YCP Austin April Chaplain's Corner


April 8, 2018

Fr. Tim Nolt

Saint Mary Cathedral

C RC 201


Fruit of the Spirit, Galatians 5:22-26 - JOY


Joy, χαρά, in NT Greek is used to indicate "self-being in self-transport . . . a culmination of existence." Joy strains beyond itself, inhabited by the spark of the divine. "Joy is not just a state of feeling but a way of making the world manifest. Joy is determined by the discovery of being in its joyousness” (Theological Dictionary of the New New Testament, Eerdmans).


We know joy because God rejoices. Preparing for his Passion, Jesus first addresses his disciples at the Last Supper. He invites us to know his joy as his friends, and by becoming like him:


“By this is my Father glorified, that you bear much fruit and become my disciples. As the Father loves me, so I also love you. Remain in my love. If you keep my commandments, you will remain in my love, just as I have kept my Father’s commandments and remain in his love. “I have told you this so that my joy may be in you and your joy may be complete.This is my commandment: love one another as I love you. No one has greater love than this, to lay down one’s life for one’s friends. You are my friends if you do what I command you,” (John 15:8-14).


And then, as Jesus prepares to give Himself completely for us, to the Father, he says this: But now I am coming to you. I speak this in the world so that they may share my joy completely,” (John 17:13).


Joy is not the absence of suffering. It is not the perfect life, with all the qualities in place for well-being. Joy can be found in the midst of the desert as well as on the mountaintop; joy can be found in the valley of the shadow of death as well as on the beach of contentment and delight. Joy is the choice to find God in all moments, in all things. Henri Nouwen says this of joy:


"God rejoices because one of his children who was lost has been found. What I am called to is to enter into that joy. It is God's joy, not the joy that the world offers.” It is the ability to rejoice in the small, hidden things of daily life. "The reward of choosing joy is joy itself. Living among people with mental disabilities has convinced me of that. There is much rejection, pain, and woundedness among us, but once you choose to claim the joy hidden in the midst of all suffering, life becomes celebration. Joy never denies the sadness, but transforms it to a fertile soil for more joy" (Nouwen, The Return of the Prodigal Son, 114-116).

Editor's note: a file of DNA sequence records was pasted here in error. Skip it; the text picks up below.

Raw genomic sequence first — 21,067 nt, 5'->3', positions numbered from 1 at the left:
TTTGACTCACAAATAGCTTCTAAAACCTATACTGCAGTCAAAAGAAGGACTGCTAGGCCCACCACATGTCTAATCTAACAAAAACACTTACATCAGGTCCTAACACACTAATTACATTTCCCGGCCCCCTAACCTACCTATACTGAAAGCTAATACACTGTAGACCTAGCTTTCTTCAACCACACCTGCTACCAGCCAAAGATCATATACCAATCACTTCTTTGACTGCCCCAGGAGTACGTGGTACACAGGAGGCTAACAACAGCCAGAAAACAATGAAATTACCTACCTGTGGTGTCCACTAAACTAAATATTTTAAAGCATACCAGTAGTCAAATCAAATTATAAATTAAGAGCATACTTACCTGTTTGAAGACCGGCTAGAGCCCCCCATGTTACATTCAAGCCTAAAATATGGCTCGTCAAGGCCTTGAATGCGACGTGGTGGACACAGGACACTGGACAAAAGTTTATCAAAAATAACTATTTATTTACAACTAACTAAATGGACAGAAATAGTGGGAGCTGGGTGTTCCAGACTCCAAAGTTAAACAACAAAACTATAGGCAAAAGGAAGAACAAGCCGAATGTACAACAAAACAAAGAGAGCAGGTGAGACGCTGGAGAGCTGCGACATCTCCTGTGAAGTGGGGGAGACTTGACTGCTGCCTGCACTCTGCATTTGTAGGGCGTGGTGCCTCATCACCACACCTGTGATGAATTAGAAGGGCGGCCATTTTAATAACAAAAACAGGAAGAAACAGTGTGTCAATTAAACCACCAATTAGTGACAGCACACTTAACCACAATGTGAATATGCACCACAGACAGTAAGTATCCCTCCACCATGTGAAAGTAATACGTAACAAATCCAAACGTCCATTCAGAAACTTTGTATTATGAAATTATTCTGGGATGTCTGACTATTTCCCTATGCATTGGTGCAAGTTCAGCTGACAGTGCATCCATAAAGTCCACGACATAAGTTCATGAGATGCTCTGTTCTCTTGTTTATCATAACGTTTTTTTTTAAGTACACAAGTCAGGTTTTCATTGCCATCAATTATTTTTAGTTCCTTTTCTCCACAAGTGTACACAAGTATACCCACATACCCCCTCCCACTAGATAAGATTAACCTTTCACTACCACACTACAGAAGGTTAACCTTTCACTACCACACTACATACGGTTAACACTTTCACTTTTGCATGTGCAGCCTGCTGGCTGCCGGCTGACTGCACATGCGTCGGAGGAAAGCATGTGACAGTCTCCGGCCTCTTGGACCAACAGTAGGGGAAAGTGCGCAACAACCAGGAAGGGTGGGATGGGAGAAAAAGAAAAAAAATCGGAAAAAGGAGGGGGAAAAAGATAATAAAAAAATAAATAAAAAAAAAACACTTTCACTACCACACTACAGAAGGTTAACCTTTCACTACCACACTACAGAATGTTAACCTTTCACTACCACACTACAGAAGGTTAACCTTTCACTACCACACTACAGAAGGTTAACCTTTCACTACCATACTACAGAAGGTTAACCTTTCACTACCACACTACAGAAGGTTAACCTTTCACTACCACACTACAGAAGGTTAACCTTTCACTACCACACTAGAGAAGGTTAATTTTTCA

Welcome to Easter Joy! I have experienced a glorious start to the Resurrection season with the Cathedral community during Holy Week and Easter. The entire days of these glorious liturgies reminded me of the great privilege to be part of the community of Jesus’ disciples. The invitation to know His love is both personal and universal. Our liturgical life is always a "moment captured in time" of our visible members, who yearn to become saints among the saints with the Mystical body of Christ. Thank you for all you do. May the joy of Christ be ever present in our hearts, thoughts, feelings and actions in the days ahead.



1720 The New Testament uses several expressions to characterize the beatitude to which God calls man: (1027)

— the coming of the Kingdom of God;16

— the vision of God: “Blessed are the pure in heart, for they shall see God”;17

— entering into the joy of the Lord;18

— entering into God’s rest:19

There we shall rest and see, we shall see and love, we shall love and praise. Behold what will be at the end without end. For what other end do we have, if not to reach the kingdom which has no end?20

1721 God put us in the world to know, to love, and to serve him, and so to come to paradise. Beatitude makes us “partakers of the divine nature” and of eternal life.21 With beatitude, man enters into the glory of Christ22 and into the joy of the Trinitarian life. (260)


16 Cf. Mt 4:17.

17 Mt 5:8; cf. 1 Jn 2; 1 Cor 13:12.

18 Mt 25:21–23.

19 Cf. Heb 4:7–11.

20 St. Augustine, De civ. Dei 22, 30, 5: PL 41, 804.

21 2 Pet 1:4; cf. Jn 17:3.

22 Cf. Rom 8:18.

 Catholic Church, Catechism of the Catholic Church, 2nd Ed. (Vatican City: Libreria Editrice Vaticana, 1997), 428.